Unless you have a large electrical service, or a lightly loaded electrical panel, having capacity to charge several EVs at a time can be challenging. Here are some products/ideas to help.
Tesla EVSEs can load share among themselves. Whether you have the Tesla/NACS one, or the Universal Wall Connector, as long as they are the latest V3 design, they can communicate among each other. They can be programmed to only collectively draw a set maximum current between up to six EVSEs.
Enel Group makes a line of J1772 EVSEs that can load share.
The Grizzl-E Duo is a single EVSE that has two J1772 charge handles to plug into two EVs. It automatically load balances between the EVs.
If you have an electric dryer near your garage, you can use one of these products to share the 240V/30A dryer receptacle with your EVSE.
SplitVolt makes a range of products that allow you to share a single dryer receptacle between your dryer and an EVSE plugged into it. When the dryer draws current, it cuts off power to the EVSE, allowing you to charge your EVSE overnight without having to unplug and replug anything.
This inexpensive dryer receptacle splitter from Briidea works with NEMA 10-30 receptacles (they say they have a 14-30 receptacle version too).
BSA Electronics has a variety of products allowing you to share a dryer receptacle with your EVSE.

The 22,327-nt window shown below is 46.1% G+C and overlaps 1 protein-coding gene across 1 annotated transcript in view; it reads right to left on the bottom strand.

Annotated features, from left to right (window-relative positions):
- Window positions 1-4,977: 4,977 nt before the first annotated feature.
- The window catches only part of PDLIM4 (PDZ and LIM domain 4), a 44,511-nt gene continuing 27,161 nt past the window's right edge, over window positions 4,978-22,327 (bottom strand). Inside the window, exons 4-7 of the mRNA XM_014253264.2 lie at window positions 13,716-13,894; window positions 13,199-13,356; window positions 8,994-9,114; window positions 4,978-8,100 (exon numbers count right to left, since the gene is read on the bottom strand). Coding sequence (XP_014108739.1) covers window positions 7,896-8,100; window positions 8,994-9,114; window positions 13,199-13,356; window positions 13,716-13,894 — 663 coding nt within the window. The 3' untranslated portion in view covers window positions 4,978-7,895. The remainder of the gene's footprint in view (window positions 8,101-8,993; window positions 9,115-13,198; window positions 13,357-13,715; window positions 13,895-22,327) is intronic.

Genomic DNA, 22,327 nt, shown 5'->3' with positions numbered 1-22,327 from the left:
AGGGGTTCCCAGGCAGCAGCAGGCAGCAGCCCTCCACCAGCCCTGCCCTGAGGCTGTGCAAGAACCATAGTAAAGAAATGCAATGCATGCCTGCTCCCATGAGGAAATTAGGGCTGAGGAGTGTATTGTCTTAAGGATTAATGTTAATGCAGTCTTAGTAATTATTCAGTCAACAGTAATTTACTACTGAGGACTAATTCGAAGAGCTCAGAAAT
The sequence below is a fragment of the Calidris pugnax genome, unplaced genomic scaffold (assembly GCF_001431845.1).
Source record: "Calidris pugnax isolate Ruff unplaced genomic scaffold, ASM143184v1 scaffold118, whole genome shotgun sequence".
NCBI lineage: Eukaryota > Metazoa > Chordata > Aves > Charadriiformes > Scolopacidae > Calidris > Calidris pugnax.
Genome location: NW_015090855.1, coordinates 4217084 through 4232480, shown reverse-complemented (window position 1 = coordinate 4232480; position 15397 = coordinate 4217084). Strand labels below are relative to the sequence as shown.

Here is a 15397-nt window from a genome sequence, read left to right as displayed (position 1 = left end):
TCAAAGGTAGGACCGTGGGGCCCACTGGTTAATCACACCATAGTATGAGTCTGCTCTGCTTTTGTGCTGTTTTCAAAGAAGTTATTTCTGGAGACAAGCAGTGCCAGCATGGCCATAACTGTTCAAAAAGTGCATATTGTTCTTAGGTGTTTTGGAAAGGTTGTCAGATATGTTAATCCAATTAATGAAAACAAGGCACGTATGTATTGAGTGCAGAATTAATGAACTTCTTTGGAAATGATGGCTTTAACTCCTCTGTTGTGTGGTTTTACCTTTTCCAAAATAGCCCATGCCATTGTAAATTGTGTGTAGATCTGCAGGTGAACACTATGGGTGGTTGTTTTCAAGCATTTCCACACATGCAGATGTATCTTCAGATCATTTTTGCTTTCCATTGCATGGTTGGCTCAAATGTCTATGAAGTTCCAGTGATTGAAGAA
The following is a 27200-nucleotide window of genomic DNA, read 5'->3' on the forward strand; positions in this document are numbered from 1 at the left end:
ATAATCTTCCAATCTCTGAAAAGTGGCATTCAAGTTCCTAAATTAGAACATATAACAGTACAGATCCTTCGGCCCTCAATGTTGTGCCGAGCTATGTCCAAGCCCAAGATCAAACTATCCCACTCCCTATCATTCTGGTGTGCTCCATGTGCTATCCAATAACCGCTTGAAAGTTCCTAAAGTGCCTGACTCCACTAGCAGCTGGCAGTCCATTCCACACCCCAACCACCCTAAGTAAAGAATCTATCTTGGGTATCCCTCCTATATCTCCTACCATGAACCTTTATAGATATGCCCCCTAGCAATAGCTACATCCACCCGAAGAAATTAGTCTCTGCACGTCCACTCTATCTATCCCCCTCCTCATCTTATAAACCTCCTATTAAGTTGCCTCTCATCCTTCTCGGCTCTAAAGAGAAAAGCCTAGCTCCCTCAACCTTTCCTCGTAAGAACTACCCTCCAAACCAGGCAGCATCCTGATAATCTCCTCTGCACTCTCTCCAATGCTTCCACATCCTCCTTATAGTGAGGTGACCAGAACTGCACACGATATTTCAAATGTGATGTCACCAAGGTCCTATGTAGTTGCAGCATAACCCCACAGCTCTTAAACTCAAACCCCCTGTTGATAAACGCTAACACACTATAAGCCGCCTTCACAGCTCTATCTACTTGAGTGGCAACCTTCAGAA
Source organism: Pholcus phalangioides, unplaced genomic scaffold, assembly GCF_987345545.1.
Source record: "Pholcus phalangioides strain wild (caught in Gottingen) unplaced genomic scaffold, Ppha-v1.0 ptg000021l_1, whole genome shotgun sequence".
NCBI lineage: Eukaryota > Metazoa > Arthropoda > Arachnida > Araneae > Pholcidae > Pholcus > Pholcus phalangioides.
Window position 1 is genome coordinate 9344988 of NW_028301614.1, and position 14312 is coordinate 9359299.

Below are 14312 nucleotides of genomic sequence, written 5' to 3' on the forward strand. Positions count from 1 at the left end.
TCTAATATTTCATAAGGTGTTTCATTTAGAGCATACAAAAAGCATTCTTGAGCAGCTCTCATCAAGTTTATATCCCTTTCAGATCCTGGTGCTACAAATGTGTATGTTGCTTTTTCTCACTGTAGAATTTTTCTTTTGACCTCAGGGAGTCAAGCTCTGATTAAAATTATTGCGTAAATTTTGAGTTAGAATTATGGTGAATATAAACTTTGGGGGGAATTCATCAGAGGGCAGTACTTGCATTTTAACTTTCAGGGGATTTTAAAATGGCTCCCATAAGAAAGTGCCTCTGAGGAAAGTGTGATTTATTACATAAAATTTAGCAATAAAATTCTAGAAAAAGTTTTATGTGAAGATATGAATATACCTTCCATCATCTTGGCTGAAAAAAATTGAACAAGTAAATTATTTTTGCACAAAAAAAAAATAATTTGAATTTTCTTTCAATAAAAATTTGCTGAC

For a cheaper alternative, you can just get a Y cable. The downside is that you have to make sure you aren't running the dryer and charging your vehicle at the same time when using one of these Y cables. A Y cable is preferable to simply plugging and unplugging your EVSE and dryer from a plug since such plugs are often older and/or cheaply built and the spring contacts are either worn or will wear out with such use. Better to plug something in once (or just a few times) and don't touch it. This Y cable comes in either a NEMA 10-30 or NEMA 14-30 version.
Finally if you have an unusual situation, just do a web search for "Dryer Buddy" to see what other alternatives there are out there.
Sometimes you end up with an electrical panel that is at maximum capacity according to load calculations. In these situations, you can still shoehorn in an EVSE if you use one of these load sharing devices.
DCC Electric sells a number of UL listed devices that allow you to load share your EVSE with the rest of your panel. The DCC-10, for example, has current sensors that will deactivate your EVSE charging session when the panel hits a specified maximum load.
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